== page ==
The last 600m: Border blocked by council access


Border Express pulls up 600m from customer, in latest example of councils blocking road access

The last 600m: Border blocked by council access
The last 600m: Border blocked by council access
By Tamara Whitsed and Michael House

Local road access issues have forced Albury-based carrier Border Express to pull up 600m short of its customer, despite successfully accrediting its trucks under the Intelligent Access Program (IAP).

The local Sydney council is refusing to allow the trucks on its roads, in another example of councils stymieing more productive trucks.

Seven Border Express trucks are equipped with IAP units from accredited operator Transtech Driven, which allows the vehicles to carry heavier loads along the Hume Freeway from Albury to Sydney.

But Bankstown City Council has prevented the heavier loads on its roads, leaving the Border Express trucks 600m short of its delivery destination, the Fairfax printing plant at Chullora in Sydney's west.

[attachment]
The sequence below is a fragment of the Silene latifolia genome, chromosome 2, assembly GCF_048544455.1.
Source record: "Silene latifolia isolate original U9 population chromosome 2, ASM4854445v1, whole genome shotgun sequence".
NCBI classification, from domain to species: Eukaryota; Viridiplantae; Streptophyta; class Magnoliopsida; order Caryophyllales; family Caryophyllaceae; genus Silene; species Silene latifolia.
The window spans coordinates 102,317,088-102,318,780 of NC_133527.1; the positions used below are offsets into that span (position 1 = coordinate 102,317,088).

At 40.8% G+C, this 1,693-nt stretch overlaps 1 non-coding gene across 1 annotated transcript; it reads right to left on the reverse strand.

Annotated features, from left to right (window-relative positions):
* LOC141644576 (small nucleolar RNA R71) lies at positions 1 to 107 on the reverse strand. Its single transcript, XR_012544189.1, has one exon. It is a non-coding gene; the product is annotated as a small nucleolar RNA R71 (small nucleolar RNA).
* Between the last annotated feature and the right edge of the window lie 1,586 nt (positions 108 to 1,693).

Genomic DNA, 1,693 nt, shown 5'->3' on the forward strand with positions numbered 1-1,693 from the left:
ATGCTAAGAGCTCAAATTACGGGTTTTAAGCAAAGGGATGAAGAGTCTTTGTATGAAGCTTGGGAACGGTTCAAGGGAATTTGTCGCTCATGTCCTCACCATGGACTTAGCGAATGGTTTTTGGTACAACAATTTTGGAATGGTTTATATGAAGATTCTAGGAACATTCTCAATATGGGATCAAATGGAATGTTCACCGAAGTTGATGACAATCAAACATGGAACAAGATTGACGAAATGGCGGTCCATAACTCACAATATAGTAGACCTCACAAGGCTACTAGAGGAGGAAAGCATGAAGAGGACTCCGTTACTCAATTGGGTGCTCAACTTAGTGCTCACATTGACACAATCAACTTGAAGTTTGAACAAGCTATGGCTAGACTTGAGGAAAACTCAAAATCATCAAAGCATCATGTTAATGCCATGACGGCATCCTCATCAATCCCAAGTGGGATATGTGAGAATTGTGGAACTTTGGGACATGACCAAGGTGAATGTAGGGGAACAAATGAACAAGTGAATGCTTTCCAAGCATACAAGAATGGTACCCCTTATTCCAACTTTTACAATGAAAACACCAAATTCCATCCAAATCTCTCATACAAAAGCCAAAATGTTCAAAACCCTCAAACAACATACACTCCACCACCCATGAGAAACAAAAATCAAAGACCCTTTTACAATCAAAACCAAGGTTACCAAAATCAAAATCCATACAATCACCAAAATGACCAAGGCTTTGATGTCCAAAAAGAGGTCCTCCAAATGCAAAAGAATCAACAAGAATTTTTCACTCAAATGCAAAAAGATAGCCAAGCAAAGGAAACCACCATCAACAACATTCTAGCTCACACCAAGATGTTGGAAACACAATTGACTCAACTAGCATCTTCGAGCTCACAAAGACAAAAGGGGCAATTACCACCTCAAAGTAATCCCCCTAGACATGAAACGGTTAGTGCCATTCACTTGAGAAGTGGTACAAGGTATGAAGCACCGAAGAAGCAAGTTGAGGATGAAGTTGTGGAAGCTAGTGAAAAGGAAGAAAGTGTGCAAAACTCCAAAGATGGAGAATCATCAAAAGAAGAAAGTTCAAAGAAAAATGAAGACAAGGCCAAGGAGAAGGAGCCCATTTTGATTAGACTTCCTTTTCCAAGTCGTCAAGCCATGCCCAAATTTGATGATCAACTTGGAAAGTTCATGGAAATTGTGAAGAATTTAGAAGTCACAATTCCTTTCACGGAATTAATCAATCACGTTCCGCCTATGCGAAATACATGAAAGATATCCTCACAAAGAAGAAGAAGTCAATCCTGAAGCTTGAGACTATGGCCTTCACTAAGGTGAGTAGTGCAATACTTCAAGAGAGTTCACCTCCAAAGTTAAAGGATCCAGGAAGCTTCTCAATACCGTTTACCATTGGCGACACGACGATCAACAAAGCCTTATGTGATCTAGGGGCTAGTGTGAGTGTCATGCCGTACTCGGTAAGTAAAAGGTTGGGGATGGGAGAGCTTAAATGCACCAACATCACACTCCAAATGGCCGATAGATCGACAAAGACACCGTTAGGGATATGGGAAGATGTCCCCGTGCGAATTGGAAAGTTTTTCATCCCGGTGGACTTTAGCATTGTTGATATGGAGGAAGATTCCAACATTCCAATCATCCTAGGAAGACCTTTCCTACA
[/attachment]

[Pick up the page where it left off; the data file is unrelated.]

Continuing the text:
The mass concessions would allow the trucks to carry an extra reel of paper to the presses.

The Council is yet to respond to questions from ATN.

Transtech and other providers have previously hit out at councils blocking access despite state jurisdictions granting higher mass through the use of IAP.

Border Express Managing Director Grant Luff says the only benefit the company has received since investing in IAP is the ability to transport reels of news print from producer Norske Skog, just outside Albury, 13km to the Victorian border where it is then able to use the State's higher mass limits (HML) network to delivery them to Fairfax and News Limited.

But Luff tells ATN he remains optimistic on the future of IAP, which he says is laying the platform for paperless compliance.

Read the complete profile on Border Express in the August edition of ATN magazine, out next week.

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